The Thoroughbred breeding and sales market is a truly international business today and continues to expand around the world, with major sales companies like those listed here (according to their home country) competing for customers for yearlings, 2-year-olds, horses of racing age, breeding stock and at major dispersals:

  • United States - Keeneland, Fasig Tipton
  • Ireland - Goffs
  • UK - Tattersalls
  • France - Arqana
  • Australia - Inglis, Magic Millions

An excellent example of an owner and trainer moving beyond their home U.S. market is the case of Chad Brown and Klaravich Stable. With his talent and ability with turf horses, it was logical for Brown to expand his acquisition activities to European sales companies. One of the most impressive 2018 Breeders’ Cup winners was Newspaperofrecord in the Juvenile Fillies Turf. She was purchased by Brown for Klaravich Stable at the Tattersalls October 2017 yearling sale in Newmarket for around $278,000. Brown has also been active in the Goffs yearling sales.

Less than a decade ago, U.S. owners, their agents and trainers were not significant participants in Europe and Australia, but that has been changing rapidly.

3. Turf stallions from Europe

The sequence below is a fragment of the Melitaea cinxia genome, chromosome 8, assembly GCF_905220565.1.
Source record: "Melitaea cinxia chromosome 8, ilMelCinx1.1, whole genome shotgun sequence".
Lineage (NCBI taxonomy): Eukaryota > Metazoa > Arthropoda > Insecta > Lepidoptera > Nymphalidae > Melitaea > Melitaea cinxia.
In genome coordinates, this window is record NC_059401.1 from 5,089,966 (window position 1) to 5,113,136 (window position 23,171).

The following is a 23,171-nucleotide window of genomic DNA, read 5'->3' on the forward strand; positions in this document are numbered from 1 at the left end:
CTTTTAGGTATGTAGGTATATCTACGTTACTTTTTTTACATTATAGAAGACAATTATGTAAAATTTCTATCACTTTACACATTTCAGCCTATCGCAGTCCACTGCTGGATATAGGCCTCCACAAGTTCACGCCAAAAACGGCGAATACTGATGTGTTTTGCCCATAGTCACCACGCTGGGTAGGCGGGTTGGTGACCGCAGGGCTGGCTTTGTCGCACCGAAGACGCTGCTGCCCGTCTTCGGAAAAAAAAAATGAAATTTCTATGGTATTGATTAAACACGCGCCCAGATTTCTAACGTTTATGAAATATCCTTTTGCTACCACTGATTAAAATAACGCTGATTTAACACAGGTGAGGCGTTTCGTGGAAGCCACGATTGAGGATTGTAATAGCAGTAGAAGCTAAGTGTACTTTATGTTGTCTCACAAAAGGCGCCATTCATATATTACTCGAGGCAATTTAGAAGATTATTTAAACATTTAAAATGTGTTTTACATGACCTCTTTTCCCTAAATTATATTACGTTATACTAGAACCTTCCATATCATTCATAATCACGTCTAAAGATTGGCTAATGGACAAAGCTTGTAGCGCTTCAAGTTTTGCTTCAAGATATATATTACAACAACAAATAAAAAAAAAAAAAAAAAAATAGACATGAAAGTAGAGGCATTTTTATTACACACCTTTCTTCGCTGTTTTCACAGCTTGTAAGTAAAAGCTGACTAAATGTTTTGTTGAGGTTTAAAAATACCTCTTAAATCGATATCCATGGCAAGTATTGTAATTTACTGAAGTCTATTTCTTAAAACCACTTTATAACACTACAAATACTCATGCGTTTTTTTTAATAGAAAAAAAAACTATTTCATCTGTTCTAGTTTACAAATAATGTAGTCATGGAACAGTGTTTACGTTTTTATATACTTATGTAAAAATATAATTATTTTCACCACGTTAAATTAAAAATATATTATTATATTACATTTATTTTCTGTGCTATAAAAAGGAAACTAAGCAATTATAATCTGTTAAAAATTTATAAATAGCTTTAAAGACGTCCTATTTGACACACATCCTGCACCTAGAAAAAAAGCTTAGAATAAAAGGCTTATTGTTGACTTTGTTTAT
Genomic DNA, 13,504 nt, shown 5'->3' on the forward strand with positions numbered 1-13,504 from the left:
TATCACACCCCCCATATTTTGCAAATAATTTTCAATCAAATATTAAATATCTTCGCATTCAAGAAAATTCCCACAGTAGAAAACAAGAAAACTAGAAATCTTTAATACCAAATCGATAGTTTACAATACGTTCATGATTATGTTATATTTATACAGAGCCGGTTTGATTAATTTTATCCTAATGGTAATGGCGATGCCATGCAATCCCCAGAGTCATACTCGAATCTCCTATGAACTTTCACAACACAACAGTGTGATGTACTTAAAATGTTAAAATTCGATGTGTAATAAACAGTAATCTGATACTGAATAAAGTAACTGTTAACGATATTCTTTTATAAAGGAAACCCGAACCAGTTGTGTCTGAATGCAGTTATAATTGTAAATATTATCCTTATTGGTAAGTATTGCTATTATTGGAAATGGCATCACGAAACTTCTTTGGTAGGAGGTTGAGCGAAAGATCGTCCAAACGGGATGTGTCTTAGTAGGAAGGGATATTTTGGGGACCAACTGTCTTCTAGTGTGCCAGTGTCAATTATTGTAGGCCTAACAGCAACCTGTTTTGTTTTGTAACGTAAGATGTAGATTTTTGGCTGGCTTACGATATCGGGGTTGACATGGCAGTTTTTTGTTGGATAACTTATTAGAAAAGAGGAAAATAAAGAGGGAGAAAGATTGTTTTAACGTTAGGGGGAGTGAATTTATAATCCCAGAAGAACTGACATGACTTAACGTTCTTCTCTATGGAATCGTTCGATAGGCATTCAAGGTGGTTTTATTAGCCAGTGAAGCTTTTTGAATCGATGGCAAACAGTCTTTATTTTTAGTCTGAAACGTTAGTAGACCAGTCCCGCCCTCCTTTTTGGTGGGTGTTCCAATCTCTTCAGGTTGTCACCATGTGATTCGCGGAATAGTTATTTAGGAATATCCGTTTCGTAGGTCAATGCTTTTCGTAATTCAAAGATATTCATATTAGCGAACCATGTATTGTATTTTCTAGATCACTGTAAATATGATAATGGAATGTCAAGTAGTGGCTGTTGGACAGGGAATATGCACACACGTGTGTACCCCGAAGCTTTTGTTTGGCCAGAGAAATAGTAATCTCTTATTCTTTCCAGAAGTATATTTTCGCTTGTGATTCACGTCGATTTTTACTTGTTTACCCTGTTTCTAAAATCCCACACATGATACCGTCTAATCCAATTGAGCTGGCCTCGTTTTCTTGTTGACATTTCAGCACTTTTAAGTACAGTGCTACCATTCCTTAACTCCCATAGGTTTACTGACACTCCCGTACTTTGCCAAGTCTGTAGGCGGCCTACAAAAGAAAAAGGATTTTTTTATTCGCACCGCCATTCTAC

U.S. and European breeders have also watched with interest the growth of demand for well-bred European turf performers retiring to stud. Here are a few recent examples of U.S.-based breeders pursuing potential European turf sires:

Mendelssohn has a race record and a pedigree that would indicate strong potential performance by his offspring on turf and dirt. He was a Coolmore sale-topping purchase ($3 million) at the September Keeneland sale. He won the BC Juvenile turf and went on to win the Dubai UAE Derby by a huge margin. He is a half-brother to multiple G1 winner and two-time Breeders’ Cup winner Beholder and to G1 winner Into Mischief. The rest of his 3yo season was perhaps slightly disappointing, but, as a son of the deceased Scat Daddy (who sits near the top of the stallion rankings), he is already proving popular in the breeding shed at a fee of $35,000.

Juddmonte have one of the best broodmare bands in the industry and yet two of their most celebrated recent winners are now standing in the U.S. Flintshire was the 2016 U.S. turf champion, with multiple G1 wins in the U.S. and Europe. John Sikura, of Hill ‘n’ Dale Farm, has secured the breeding rights for Flintshire and he will be in high demand as a stallion.

Juddmonte also bred and raced Noble Mission, a full-brother to Frankel, who is generally regarded as one of the greatest racehorses we’ve ever seen. Lane’s End Farm purchased the breeding rights for Noble Mission after he retired at the end of his 5yo season. At his current stud fee of $15,000, he represents tremendous value as a U.S. turf sire.

4. Expansion of U.S. turf programs